The 2nd Annual Austin Game Conference took place last week in Austin, Texas, and managed not to jump the shark. Located alongside the Women's Game Conference and a day after another great Breaking Into the Game Industry event, AGC2004 improved on the already well received AGC2003. Of particular note, Terra Nova's own Ted Castronova delivered a fantastic key note address. So, everything was great.
Well, except that the WiFi was ass. Oh, and a bunch of sessions were infomercials. And Microsoft and Sony pwnz u. Oh, yeah, and Lord British is the sole creator and inventor of all online gaming ever in the entire visible universe -- at least that's what the Mythic's Mark Jocobs said.
Read on for the Good, the Bad, and the Ugly.
The participants. If you want to mingle with the folks who design, make and think about online-games, AGC is the place for you. It's a small show, so you constantly cross paths with people you always wanted to meet and the schedule is laid out with generous breaks to encourage hallway discussions. Kudos to Christopher Sherman and the rest of the Game Initiative on making the show feel old school.
As previously mentioned, Ted's keynote was fantastic and raises the bar for game conference keynotes. If we're lucky, he'll post the speach somewhere (HINT HINT!). Christopher Allen of Skotos led an informative panel on payment systems. The future of graphics was interesting as it pointed out that MMO developers are betting on the programmable pipeline going forward. The database panel pointed out that every major MMO company manages their data in fundamentally different ways than we do.
The Breaking In conferences are always a good time. Nothing like telling a bunch of eager youngsters who are hungry to get into games: "RUN! RUN FOR YOUR LIVES! ABANDON HOPE ALL YE WHO ENTER HERE!" In all seriousness, a lot of good information gets passed out and the panelists always get to do some networking.
The Terra Nova party was well attended. We all went not at all sure whether it would be 5 people or 50 and we ended up somewhere in between. Great conversations with sharp people about our favorite subject.
We were WiFi-ing like it was 1999! Virtually no connection and even when the connection was up, no bandwidth. Very annoying. Usually, when talks or panels are infomercials they are labeled as such. While Nokia fessed up, shame on the other folks who didn't.
The Technology Pavilion was sort of sad, with a few lonely booths sitting in the middle of a big, empty hall. Sure, the beer helped, but for a conference where all the other components are small and intimate, the Pavilion just didn't work for me.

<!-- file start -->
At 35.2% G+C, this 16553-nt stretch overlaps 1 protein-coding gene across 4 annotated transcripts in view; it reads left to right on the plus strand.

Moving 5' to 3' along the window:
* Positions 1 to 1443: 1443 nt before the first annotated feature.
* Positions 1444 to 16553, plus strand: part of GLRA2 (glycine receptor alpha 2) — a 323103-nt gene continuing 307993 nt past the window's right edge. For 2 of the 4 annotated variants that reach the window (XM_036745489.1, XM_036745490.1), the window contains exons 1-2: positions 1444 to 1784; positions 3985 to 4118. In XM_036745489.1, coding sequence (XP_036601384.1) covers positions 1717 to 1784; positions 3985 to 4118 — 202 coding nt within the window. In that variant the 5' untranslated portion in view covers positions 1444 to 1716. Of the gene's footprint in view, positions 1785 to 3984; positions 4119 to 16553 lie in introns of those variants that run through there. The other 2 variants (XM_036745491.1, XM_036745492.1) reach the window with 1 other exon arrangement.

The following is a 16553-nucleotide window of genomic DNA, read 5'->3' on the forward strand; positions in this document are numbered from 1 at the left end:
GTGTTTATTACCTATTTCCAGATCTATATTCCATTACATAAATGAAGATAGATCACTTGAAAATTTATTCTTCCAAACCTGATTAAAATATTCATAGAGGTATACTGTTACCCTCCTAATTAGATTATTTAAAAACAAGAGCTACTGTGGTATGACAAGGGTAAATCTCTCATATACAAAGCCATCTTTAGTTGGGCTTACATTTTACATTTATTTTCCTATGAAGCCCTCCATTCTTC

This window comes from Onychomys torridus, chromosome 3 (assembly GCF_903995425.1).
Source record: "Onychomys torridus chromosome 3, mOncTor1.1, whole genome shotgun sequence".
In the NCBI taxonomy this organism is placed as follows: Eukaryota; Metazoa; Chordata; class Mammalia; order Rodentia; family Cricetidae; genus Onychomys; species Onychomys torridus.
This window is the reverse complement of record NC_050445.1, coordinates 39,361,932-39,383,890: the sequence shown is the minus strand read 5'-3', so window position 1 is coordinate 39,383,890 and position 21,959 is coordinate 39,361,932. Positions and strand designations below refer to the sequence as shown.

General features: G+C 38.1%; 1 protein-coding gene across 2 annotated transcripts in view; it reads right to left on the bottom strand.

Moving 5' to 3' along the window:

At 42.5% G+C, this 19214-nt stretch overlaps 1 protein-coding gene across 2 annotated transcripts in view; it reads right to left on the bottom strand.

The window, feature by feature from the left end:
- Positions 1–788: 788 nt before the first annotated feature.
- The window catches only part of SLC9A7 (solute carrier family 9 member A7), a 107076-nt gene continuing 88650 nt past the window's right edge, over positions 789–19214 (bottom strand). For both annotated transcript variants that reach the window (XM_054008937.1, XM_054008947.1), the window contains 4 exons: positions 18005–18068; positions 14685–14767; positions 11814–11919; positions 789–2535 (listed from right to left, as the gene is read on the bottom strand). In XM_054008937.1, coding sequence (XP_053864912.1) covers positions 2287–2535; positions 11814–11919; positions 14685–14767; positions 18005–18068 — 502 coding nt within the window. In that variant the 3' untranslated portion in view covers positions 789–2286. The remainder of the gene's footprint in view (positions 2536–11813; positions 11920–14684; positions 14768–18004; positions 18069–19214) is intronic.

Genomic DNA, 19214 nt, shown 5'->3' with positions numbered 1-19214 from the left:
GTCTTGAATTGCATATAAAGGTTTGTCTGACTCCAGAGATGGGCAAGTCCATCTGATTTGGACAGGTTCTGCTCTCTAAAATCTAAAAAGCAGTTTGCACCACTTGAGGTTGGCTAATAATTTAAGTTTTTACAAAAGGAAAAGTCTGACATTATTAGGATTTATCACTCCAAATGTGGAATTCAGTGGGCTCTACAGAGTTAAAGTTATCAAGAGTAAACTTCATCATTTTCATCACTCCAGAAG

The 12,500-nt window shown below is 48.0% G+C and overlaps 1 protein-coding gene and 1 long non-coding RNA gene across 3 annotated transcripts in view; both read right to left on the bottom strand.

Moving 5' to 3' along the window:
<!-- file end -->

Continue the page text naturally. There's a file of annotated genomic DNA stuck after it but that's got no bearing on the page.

OK, on to the juicy parts.
The conference got off to a really strange start, with a split keynote given by Microsoft and Sony. Both companies basically said "we pwnz u all!" Microsoft said "everyone must play in our private garden, where we run the servers, handle billing and tech support, and you WILL use XNA. Independent developers might as well quit now. Oh, and only white (or asian) teenage boys matter." Sony said "MMOs are for crazy hardcore geeks and don't matter. Micropayments in Madden will crush your puny industry. Oh, and XBox, PC games, and SOE are all girly men." Did I mention that the Sony speaker was from SCEA and not SOE?
If you are like most of the audience, your reaction is "WTF??"
However, this pales in comparison the program description of Lord British's talk:
Building New IP
Richard Garriott, father of the online gaming industry (Ultima Series, Origin Systems, NCSoft), will discuss building new intellectual property.
"father of the online gaming industry"?!
According to Bruce Sterling Woodcock over at f13, Mark Jocobs first started going off on this at the speaker party. This was continued with a hallway altercation and Mark making a speach at the end of his panel calling for Gariott to retract the statement.
Frankly, I think that this is a strategy that all conferences should adopt going forward. Put something incredibly confrontational and/or controversial in the program. It will cause a scene, people will talk about it, and everyone will remember your conference!
So, all-in-all, a very worthwhile conference. I'm sure it will be even bigger and better next year, so start making plans to visit Austin in 2005.